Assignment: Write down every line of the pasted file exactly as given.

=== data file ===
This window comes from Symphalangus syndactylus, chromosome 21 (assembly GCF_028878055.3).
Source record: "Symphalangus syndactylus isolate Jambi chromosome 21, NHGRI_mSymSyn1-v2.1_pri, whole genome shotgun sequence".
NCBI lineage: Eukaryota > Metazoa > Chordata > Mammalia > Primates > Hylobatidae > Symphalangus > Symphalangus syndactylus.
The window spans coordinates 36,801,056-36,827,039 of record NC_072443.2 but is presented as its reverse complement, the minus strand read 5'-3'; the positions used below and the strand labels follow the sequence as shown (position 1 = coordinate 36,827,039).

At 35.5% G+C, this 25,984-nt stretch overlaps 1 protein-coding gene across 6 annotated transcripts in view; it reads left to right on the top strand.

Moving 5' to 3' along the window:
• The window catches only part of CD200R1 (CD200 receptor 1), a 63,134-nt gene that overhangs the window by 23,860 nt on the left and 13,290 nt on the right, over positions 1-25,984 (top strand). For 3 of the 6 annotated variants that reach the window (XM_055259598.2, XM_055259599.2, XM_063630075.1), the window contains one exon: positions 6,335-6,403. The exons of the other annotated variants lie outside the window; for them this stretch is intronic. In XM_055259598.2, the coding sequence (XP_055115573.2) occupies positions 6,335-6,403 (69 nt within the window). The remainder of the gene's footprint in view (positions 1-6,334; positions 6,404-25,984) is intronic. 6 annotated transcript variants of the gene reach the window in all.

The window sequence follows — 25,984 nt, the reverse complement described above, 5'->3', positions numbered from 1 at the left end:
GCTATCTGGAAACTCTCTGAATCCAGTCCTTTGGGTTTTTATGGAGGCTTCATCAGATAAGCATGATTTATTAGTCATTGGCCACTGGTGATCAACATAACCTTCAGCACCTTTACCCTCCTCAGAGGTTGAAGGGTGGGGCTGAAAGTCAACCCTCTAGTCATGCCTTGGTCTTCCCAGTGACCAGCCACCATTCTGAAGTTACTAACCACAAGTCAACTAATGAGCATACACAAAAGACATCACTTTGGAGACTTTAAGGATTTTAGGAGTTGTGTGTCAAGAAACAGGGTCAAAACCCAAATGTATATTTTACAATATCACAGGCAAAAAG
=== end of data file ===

This window comes from Symphalangus syndactylus, chromosome 21 (assembly GCF_028878055.3).
Source record: "Symphalangus syndactylus isolate Jambi chromosome 21, NHGRI_mSymSyn1-v2.1_pri, whole genome shotgun sequence".
NCBI lineage: Eukaryota > Metazoa > Chordata > Mammalia > Primates > Hylobatidae > Symphalangus > Symphalangus syndactylus.
The window spans coordinates 36,801,056-36,827,039 of record NC_072443.2 but is presented as its reverse complement, the minus strand read 5'-3'; the positions used below and the strand labels follow the sequence as shown (position 1 = coordinate 36,827,039).

At 35.5% G+C, this 25,984-nt stretch overlaps 1 protein-coding gene across 6 annotated transcripts in view; it reads left to right on the top strand.

Moving 5' to 3' along the window:
• The window catches only part of CD200R1 (CD200 receptor 1), a 63,134-nt gene that overhangs the window by 23,860 nt on the left and 13,290 nt on the right, over positions 1-25,984 (top strand). For 3 of the 6 annotated variants that reach the window (XM_055259598.2, XM_055259599.2, XM_063630075.1), the window contains one exon: positions 6,335-6,403. The exons of the other annotated variants lie outside the window; for them this stretch is intronic. In XM_055259598.2, the coding sequence (XP_055115573.2) occupies positions 6,335-6,403 (69 nt within the window). The remainder of the gene's footprint in view (positions 1-6,334; positions 6,404-25,984) is intronic. 6 annotated transcript variants of the gene reach the window in all.

The window sequence follows — 25,984 nt, the reverse complement described above, 5'->3', positions numbered from 1 at the left end:
GCTATCTGGAAACTCTCTGAATCCAGTCCTTTGGGTTTTTATGGAGGCTTCATCAGATAAGCATGATTTATTAGTCATTGGCCACTGGTGATCAACATAACCTTCAGCACCTTTACCCTCCTCAGAGGTTGAAGGGTGGGGCTGAAAGTCAACCCTCTAGTCATGCCTTGGTCTTCCCAGTGACCAGCCACCATTCTGAAGTTACTAACCACAAGTCAACTAATGAGCATACACAAAAGACATCACTTTGGAGACTTTAAGGATTTTAGGAGTTGTGTGTCAAGAAACAGGGTCAAAACCCAAATGTATATTTTACAATATCACAGGCAAAAAG